To mark the 50th anniversary of Winston Churchill’s death, Wansteadium has been reading David A Thomasâ€™s book Churchill The Member for Woodford, and blogging about it.
Episode Six. As the nation was on the brink of war, Thomas reports a delicious slice of Wanstead life. Deans the builders, he writes, were offering “attractive houses newly built on the Deyncourt Garden estate with all roads made up and shrubland at Â£695, available for the low deposit of Â£35”. Meanwhile, as a contrast to that note of optimism, voices were growing in Mr Churchill’s constituency that he had gone too far in criticising the government’s handling of Germany’s overrunning of Czechoslovakia. There were moves towards a vote of censure which – Churchill said – would have made him resign his seat and fight a by-election. He faced down his critics, but there has been speculation about how different history might have been had he lost the constituency vote, resigned his seat and then not been in Parliament for the start of the war. In the end he praised his “intensely patriotic constituency”. He still alienated people though, and was taunted for being in a “party of one”. It didn’t seem to worry him. He said: “If my words had been listened to, we should not have been waiting anxiously for each fresh speech made by one of the dictators. We should not now be making holes for our women and children to get into.”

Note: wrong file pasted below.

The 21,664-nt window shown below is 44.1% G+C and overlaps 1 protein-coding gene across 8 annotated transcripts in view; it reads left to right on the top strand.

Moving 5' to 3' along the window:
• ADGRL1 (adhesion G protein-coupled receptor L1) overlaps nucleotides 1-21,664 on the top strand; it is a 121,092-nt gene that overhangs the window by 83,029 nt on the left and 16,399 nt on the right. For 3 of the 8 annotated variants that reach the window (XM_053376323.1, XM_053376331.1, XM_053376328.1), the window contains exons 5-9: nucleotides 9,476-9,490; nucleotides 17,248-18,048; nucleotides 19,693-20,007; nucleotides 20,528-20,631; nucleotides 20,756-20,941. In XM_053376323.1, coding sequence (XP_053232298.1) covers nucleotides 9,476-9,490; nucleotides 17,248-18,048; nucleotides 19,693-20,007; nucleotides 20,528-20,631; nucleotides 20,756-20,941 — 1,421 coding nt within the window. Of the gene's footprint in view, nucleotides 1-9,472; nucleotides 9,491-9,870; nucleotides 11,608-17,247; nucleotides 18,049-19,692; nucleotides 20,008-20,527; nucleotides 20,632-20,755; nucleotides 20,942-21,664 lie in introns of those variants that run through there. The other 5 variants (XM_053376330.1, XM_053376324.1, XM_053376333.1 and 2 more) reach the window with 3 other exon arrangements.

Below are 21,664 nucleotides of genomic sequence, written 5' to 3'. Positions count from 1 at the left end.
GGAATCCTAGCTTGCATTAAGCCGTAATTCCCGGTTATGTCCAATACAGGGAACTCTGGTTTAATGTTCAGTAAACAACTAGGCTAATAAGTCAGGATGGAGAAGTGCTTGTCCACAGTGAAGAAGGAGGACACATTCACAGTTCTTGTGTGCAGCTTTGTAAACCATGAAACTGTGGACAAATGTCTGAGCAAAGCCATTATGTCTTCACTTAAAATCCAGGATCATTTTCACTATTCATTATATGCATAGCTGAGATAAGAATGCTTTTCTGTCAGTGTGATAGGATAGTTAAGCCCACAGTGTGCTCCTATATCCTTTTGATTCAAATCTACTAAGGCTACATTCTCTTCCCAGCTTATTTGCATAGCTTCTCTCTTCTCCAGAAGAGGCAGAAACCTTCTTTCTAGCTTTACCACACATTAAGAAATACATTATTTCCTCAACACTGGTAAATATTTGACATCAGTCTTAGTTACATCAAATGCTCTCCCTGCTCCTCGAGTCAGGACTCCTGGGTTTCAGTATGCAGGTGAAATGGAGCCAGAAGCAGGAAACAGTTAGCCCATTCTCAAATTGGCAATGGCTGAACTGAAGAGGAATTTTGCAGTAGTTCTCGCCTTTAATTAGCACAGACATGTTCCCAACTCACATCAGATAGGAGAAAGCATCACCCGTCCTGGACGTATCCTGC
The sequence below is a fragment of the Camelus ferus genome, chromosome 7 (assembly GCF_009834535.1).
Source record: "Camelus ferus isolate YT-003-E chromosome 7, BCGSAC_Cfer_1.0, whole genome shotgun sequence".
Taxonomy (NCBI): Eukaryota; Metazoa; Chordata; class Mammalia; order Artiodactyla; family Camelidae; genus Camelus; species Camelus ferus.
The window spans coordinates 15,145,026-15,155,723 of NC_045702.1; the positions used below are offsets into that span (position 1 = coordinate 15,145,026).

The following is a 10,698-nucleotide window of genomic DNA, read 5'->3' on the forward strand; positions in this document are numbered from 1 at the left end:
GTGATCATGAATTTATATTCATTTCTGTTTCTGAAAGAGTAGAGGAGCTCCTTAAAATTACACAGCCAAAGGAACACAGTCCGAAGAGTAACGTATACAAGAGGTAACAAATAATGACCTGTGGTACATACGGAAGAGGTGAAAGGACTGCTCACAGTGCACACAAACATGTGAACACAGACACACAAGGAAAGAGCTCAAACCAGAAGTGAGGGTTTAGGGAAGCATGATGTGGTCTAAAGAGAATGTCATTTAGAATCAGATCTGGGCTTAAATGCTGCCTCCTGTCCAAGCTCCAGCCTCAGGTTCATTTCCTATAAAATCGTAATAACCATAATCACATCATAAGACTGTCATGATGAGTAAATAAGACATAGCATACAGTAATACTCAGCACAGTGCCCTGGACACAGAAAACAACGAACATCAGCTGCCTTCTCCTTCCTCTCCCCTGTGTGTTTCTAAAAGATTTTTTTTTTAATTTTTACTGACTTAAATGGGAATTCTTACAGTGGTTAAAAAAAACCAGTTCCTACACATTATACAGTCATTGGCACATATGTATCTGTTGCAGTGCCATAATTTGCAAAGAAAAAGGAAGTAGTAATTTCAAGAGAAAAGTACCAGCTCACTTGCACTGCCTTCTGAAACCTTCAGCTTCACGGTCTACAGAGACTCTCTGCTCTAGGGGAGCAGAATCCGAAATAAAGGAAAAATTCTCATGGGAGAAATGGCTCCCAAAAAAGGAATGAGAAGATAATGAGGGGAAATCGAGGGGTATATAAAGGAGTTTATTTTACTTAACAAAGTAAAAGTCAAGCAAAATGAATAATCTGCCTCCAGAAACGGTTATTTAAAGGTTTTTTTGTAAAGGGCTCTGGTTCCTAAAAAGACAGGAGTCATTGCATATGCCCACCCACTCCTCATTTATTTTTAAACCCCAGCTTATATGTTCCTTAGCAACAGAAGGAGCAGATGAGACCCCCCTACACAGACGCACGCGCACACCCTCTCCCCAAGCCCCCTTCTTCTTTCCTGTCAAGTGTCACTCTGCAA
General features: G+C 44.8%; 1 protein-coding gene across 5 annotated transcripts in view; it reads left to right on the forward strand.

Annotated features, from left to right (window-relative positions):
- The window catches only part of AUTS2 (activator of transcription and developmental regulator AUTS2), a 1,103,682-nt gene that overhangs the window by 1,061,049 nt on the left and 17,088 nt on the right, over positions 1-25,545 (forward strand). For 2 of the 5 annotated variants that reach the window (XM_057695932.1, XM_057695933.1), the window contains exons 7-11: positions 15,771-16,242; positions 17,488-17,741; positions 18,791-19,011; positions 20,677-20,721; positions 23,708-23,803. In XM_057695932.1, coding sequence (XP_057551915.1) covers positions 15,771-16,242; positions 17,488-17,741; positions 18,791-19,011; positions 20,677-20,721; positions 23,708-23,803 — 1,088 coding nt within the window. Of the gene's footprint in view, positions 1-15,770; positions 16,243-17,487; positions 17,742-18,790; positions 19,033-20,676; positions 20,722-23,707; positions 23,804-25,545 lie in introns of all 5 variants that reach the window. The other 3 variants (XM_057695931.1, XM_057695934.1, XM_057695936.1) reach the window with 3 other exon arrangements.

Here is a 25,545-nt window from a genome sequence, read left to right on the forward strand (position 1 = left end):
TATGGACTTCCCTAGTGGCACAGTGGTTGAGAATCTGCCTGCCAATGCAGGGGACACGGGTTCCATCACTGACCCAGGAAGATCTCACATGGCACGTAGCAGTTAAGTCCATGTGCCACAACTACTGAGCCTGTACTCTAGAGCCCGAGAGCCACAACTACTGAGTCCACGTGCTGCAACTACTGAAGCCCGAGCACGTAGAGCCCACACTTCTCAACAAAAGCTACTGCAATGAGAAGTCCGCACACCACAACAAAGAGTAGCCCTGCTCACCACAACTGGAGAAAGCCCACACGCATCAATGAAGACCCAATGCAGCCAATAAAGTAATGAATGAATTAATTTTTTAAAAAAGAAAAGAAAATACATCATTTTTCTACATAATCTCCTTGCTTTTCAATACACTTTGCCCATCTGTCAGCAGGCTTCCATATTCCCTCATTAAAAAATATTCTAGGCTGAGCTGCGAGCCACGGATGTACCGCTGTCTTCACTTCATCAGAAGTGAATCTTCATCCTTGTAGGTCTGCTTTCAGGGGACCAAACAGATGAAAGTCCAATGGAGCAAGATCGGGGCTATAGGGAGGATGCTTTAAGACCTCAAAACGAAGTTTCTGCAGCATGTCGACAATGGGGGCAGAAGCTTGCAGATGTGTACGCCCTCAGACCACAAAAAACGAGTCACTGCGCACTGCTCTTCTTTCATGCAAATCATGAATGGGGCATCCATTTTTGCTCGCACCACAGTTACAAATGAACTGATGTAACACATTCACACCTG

PS. Thank you to Wansteadium reader and former Redbridge Deputy Mayor Tom Howl, who read in Churchill and Wanstead Episode five about the mace that Churchill presented to the new borough of Wanstead and Woodford. He confirms it is still in ceremonial use by Redbridge.